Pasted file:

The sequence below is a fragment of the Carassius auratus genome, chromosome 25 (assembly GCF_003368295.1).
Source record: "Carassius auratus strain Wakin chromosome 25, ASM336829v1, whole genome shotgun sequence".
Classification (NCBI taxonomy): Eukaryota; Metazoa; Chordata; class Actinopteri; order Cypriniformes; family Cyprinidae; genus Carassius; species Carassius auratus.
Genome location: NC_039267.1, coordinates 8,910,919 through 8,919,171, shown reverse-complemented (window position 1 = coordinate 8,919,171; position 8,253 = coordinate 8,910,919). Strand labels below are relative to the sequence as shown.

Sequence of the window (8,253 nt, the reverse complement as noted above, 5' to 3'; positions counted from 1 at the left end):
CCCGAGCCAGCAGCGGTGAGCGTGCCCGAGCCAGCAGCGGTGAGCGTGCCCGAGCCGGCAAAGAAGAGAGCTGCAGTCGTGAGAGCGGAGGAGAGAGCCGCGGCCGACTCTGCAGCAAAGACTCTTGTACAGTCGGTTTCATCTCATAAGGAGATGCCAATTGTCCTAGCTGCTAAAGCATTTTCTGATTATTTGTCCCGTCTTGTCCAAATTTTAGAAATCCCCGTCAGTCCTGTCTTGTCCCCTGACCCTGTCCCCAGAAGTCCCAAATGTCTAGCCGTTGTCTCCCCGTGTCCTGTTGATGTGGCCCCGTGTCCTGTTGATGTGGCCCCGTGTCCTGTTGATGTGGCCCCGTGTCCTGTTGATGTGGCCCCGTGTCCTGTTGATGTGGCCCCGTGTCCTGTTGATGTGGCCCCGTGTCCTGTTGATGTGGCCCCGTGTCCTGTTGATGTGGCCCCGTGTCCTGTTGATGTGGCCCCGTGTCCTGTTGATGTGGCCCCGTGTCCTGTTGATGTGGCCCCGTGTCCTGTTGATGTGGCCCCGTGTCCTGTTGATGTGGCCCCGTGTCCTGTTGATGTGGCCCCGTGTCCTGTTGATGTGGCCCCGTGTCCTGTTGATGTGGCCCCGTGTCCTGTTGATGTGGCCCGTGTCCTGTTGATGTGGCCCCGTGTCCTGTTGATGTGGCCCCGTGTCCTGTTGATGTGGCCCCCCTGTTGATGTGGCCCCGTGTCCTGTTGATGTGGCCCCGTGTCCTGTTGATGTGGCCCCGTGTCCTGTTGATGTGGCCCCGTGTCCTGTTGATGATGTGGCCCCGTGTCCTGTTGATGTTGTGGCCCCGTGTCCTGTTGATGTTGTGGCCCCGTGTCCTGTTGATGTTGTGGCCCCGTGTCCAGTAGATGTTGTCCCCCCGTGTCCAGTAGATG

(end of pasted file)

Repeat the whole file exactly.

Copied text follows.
The sequence below is a fragment of the Carassius auratus genome, chromosome 25 (assembly GCF_003368295.1).
Source record: "Carassius auratus strain Wakin chromosome 25, ASM336829v1, whole genome shotgun sequence".
Classification (NCBI taxonomy): Eukaryota; Metazoa; Chordata; class Actinopteri; order Cypriniformes; family Cyprinidae; genus Carassius; species Carassius auratus.
Genome location: NC_039267.1, coordinates 8,910,919 through 8,919,171, shown reverse-complemented (window position 1 = coordinate 8,919,171; position 8,253 = coordinate 8,910,919). Strand labels below are relative to the sequence as shown.

Sequence of the window (8,253 nt, the reverse complement as noted above, 5' to 3'; positions counted from 1 at the left end):
CCCGAGCCAGCAGCGGTGAGCGTGCCCGAGCCAGCAGCGGTGAGCGTGCCCGAGCCGGCAAAGAAGAGAGCTGCAGTCGTGAGAGCGGAGGAGAGAGCCGCGGCCGACTCTGCAGCAAAGACTCTTGTACAGTCGGTTTCATCTCATAAGGAGATGCCAATTGTCCTAGCTGCTAAAGCATTTTCTGATTATTTGTCCCGTCTTGTCCAAATTTTAGAAATCCCCGTCAGTCCTGTCTTGTCCCCTGACCCTGTCCCCAGAAGTCCCAAATGTCTAGCCGTTGTCTCCCCGTGTCCTGTTGATGTGGCCCCGTGTCCTGTTGATGTGGCCCCGTGTCCTGTTGATGTGGCCCCGTGTCCTGTTGATGTGGCCCCGTGTCCTGTTGATGTGGCCCCGTGTCCTGTTGATGTGGCCCCGTGTCCTGTTGATGTGGCCCCGTGTCCTGTTGATGTGGCCCCGTGTCCTGTTGATGTGGCCCCGTGTCCTGTTGATGTGGCCCCGTGTCCTGTTGATGTGGCCCCGTGTCCTGTTGATGTGGCCCCGTGTCCTGTTGATGTGGCCCCGTGTCCTGTTGATGTGGCCCCGTGTCCTGTTGATGTGGCCCCGTGTCCTGTTGATGTGGCCCCGTGTCCTGTTGATGTGGCCCGTGTCCTGTTGATGTGGCCCCGTGTCCTGTTGATGTGGCCCCGTGTCCTGTTGATGTGGCCCCCCTGTTGATGTGGCCCCGTGTCCTGTTGATGTGGCCCCGTGTCCTGTTGATGTGGCCCCGTGTCCTGTTGATGTGGCCCCGTGTCCTGTTGATGATGTGGCCCCGTGTCCTGTTGATGTTGTGGCCCCGTGTCCTGTTGATGTTGTGGCCCCGTGTCCTGTTGATGTTGTGGCCCCGTGTCCAGTAGATGTTGTCCCCCCGTGTCCAGTAGATG